How Ireland Is Becoming an International Tech Hub

International Tech Hub

Ireland may be best known for shamrocks, Guinness and leprechauns, but it’s also gained prominence for something a little different in recent times: its tech industry.

The country has legitimately earned a reputation as an international tech hub, as epitomised by the likes of Facebook, Amazon, Apple, Netflix and Google all setting up their European headquarters in the capital of Dublin. Meanwhile, tech employment in Ireland continues to grow despite global layoffs, and new tech startup levels are at their highest number on record.

The evidence of Ireland’s status as an emerging international tech hub is pretty overwhelming, but what exactly has led to this change of fortunes?

A strong talent pool

Ireland has a strong pool of tech talent, something that is a major draw for tech companies looking to launch there. Key to this level of talent is a recent influx of overseas tech workers, with the highest number of immigrants arriving in 2022 since 2007.

Meanwhile, Ireland has invested heavily in tech education, ensuring its youth can jump straight into tech jobs, while the country also offers some of the best salaries around for tech workers. According to the latest figures from the Central Statistics Office (CSO), Irish tech employees received a total of €8.5bn in wages in 2019, the highest out of any sector in the country.

What’s more, it’s easy to find a tech job in Ireland, with specialised job sites listing roles in fields such as SAP, AI and IT.

High level of support

A big factor in the growing number of tech startups in Ireland is the level of support available to them. For example, according to EU data, venture capital funding into Irish SMEs increased by 34% to €309 million in the third quarter of 2022 alone, bringing the year’s total to above €1 billion. In addition, there are a number of dedicated support initiatives for Irish tech companies, including:

  • The Future Growth Loan Scheme – This scheme offers loans ranging from €25,000 to €3 million to eligible businesses, and was launched in 2019 with a total funding of €300 million.
  • The Microfinance Fund – The Microfinance Fund is aimed at all micro-enterprises in Ireland — those with fewer than 10 employees and a turnover of less than €2 million per annum — and offers loans between €5,000 and €25,000.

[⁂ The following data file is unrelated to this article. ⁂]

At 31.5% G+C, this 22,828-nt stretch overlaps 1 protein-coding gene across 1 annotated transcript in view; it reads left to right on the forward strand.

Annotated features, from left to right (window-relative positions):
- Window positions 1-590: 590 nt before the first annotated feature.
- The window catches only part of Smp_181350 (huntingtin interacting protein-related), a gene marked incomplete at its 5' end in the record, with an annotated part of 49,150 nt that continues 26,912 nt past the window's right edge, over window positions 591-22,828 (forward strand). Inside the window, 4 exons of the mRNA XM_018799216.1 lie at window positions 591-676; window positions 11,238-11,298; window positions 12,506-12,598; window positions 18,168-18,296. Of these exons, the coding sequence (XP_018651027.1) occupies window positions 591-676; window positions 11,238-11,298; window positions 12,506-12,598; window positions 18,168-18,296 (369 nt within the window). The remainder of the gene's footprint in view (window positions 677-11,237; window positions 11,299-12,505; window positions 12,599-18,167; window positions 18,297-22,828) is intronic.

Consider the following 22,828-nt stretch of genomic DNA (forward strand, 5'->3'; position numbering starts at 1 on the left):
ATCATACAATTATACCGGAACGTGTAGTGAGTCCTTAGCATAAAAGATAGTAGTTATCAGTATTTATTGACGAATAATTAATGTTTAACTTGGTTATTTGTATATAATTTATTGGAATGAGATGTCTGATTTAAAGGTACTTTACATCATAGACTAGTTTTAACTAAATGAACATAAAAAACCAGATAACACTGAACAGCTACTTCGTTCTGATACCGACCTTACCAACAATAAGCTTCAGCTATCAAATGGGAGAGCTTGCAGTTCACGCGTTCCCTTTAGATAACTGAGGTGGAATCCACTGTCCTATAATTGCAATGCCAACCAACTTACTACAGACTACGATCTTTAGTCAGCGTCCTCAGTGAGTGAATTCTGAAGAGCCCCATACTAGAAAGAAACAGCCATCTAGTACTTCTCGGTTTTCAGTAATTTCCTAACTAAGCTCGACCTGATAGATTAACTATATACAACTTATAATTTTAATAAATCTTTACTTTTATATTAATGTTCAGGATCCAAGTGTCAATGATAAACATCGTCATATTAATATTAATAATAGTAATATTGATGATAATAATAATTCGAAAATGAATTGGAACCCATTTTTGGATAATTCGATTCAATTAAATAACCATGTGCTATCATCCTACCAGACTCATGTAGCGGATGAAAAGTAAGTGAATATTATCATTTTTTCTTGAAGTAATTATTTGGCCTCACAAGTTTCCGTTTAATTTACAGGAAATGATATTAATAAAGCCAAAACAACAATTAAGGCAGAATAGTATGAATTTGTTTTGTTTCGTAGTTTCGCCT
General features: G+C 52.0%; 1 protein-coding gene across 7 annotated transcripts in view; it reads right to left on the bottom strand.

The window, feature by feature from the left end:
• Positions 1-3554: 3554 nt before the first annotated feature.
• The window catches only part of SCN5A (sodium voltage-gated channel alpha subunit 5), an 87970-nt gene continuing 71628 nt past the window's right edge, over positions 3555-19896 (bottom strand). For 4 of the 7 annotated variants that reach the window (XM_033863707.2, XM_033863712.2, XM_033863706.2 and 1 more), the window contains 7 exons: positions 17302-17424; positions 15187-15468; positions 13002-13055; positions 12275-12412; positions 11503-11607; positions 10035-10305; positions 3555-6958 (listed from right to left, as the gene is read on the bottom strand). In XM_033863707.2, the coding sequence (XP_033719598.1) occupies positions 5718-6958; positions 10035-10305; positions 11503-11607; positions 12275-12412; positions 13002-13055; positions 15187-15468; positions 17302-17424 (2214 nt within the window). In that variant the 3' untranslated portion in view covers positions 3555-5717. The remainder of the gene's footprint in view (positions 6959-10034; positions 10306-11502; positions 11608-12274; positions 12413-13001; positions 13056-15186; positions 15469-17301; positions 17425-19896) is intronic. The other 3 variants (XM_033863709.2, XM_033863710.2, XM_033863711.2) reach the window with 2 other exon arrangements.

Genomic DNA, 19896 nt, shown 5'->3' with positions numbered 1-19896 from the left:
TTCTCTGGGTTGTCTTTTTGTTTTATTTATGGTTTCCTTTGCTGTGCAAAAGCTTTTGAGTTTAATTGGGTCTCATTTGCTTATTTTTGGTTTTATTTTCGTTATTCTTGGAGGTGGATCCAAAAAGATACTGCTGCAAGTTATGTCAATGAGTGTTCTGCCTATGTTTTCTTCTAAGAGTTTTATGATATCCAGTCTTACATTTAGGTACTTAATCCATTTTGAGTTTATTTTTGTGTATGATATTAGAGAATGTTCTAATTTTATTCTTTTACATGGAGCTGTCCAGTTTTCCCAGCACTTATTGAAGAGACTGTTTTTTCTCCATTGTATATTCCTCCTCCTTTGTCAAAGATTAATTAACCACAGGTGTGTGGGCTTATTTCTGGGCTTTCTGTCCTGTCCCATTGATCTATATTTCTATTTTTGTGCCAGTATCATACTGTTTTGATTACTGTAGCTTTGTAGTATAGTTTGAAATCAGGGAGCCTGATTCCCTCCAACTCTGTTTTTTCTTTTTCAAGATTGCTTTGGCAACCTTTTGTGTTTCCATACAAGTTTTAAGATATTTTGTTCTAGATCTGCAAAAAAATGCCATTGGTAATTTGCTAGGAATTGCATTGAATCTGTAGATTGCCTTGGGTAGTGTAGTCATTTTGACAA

• The Disruptive Technologies Fund – This fund offers financing to businesses developing and deploying disruptive and innovative commercial technologies, targeted at tackling national and global challenges.

As well as financial support, tech businesses in Ireland can also avail themselves of things like incubation centres and accelerator schemes. These include the National Design Research Centre IT incubator and the Propeller Venture Accelerator, which offers mentors, development plans and €45k in exchange for 7.5% equity.

A thriving economy

Ireland has the infrastructure to fund and support its prospering tech startup hub because of its impressive economic performance. In 2022, the country’s economy was the fastest growing in Europe, with GDP growth of 12.2%. This was driven by factors such as higher levels of investment by multinationals in intellectual property, continued growth in exports, and higher private consumption. This recent performance corresponds with Ireland’s long term economic showing, with the nation averaging 6.4% growth a year between 1996 and 2023.

The country —  and in turn its tech sector — has also benefited massively from Brexit, with companies looking to do business in the EU flocking to the Emerald Isle. As the only English-speaking country in the EU, Ireland has become an enticing destination for multinational companies. In addition, the country is home to the highest number of Brexit-related financial company relocations from the UK, injecting yet more money into Ireland’s thriving economy.


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